Let's be Clear: The Effects of Interview Transparency on Applicant Reactions
Silva, Kimberly T.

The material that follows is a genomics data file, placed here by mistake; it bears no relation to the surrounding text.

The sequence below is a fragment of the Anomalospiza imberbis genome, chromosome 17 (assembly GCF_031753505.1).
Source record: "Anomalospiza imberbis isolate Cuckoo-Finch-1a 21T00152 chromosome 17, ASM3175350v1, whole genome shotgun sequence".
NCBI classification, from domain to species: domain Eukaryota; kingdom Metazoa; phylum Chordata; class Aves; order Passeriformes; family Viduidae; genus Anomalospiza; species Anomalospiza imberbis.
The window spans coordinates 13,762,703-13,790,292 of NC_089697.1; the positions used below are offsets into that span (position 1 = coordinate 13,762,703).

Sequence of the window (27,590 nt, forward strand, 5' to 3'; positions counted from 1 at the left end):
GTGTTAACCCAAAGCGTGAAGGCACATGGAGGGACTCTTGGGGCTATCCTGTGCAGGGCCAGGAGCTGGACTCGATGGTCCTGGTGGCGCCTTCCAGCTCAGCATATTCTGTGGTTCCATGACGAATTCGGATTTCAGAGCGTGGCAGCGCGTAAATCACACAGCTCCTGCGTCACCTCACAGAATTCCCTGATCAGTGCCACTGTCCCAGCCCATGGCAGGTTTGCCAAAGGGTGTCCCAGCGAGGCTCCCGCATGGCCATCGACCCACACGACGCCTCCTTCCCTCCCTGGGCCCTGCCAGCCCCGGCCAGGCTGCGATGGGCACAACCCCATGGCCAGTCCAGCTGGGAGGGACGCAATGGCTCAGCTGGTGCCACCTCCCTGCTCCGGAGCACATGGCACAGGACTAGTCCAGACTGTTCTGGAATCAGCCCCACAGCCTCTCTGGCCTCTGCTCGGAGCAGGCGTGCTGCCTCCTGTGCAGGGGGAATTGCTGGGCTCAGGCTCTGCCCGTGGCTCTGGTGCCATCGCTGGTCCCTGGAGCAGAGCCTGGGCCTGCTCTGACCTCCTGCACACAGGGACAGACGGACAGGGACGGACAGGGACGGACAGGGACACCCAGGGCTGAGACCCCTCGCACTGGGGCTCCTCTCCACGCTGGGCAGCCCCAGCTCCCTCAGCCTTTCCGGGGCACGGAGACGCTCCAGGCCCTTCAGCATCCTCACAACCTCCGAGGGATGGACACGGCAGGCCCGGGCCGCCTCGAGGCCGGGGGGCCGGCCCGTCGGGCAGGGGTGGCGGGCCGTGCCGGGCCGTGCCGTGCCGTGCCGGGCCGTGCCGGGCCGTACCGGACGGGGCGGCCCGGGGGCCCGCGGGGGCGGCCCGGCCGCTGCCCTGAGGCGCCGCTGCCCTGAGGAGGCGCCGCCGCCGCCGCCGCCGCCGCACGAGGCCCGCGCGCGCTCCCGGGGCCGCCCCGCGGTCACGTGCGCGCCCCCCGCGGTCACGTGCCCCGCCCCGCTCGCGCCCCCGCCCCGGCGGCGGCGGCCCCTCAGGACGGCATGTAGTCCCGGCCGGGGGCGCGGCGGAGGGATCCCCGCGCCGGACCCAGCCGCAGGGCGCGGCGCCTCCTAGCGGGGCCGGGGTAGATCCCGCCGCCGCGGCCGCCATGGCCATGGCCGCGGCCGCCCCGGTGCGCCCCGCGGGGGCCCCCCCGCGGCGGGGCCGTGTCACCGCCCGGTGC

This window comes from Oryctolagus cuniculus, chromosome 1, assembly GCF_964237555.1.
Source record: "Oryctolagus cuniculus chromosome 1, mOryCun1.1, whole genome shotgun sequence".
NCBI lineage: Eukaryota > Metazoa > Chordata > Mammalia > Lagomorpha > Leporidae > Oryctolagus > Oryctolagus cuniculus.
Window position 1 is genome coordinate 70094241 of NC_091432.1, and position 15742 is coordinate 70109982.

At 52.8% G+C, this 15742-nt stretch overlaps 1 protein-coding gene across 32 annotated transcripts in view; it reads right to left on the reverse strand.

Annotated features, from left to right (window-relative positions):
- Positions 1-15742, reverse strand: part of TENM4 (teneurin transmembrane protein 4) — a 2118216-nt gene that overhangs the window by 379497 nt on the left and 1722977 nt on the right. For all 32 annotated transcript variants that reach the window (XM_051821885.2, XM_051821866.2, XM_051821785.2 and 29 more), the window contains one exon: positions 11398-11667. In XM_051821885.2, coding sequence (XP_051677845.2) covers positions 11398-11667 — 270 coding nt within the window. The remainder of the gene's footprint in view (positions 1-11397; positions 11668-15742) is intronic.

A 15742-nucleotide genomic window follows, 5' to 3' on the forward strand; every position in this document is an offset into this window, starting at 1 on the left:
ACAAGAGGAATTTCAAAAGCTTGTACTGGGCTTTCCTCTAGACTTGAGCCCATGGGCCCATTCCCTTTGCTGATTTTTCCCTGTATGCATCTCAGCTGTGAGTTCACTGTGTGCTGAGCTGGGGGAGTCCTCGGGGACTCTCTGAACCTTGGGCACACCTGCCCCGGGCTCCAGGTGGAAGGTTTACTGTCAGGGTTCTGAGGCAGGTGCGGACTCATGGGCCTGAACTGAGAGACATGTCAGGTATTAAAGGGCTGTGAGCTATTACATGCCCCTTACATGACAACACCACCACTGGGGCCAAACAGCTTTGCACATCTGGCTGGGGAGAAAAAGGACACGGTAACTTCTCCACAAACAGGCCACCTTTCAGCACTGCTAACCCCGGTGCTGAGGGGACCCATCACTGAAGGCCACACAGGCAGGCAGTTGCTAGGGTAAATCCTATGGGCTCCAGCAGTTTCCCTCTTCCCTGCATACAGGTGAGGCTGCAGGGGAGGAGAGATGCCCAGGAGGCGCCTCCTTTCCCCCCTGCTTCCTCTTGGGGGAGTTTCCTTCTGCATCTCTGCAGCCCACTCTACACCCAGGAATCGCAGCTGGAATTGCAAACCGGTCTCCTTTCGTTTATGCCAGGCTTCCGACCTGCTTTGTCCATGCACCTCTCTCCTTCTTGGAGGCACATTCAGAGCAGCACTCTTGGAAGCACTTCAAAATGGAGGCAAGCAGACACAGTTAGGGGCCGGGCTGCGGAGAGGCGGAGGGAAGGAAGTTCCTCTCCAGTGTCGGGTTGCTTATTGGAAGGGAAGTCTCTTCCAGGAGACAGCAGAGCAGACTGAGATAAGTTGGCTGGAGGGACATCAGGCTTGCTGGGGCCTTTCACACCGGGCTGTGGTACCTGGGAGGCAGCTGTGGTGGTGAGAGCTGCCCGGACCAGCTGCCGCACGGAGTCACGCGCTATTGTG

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Transparency is an emerging component of the structured interview yet to be thoroughly explored in existing literature. This study aimed to uncover both potential positive and negative aspects of interview transparency as it relates to applicant reactions and behaviors. The conceptual model was grounded on signaling theory whereby an interview structural component signals favorable characteristics about the organization. I hypothesized that transparency would increase applicants’ perceptions of procedural justice, informational justice, and organizational attractiveness. Further, I predicted transparency would affect perceptions of organizational attractiveness indirectly through perceptions of procedural and informational justice. Drawing on a model of faking behavior, I proposed transparency would also increase applicants’ likelihood to fabricate information and create an untrue self-image during their interview. A sample of 82 participants completed an online, asynchronous interview, questionnaire, and accurately identified their manipulation group. Results indicated no statistical relationships between transparency, organizational attractiveness, the justice factors, nor faking behaviors. Procedural justice had a non-significant relationship with organizational attractiveness, however, informational justice positively related to organizational attractiveness after controlling for perceptions of interview difficulty and performance. The results are reviewed in terms of their practical use and implications for future research.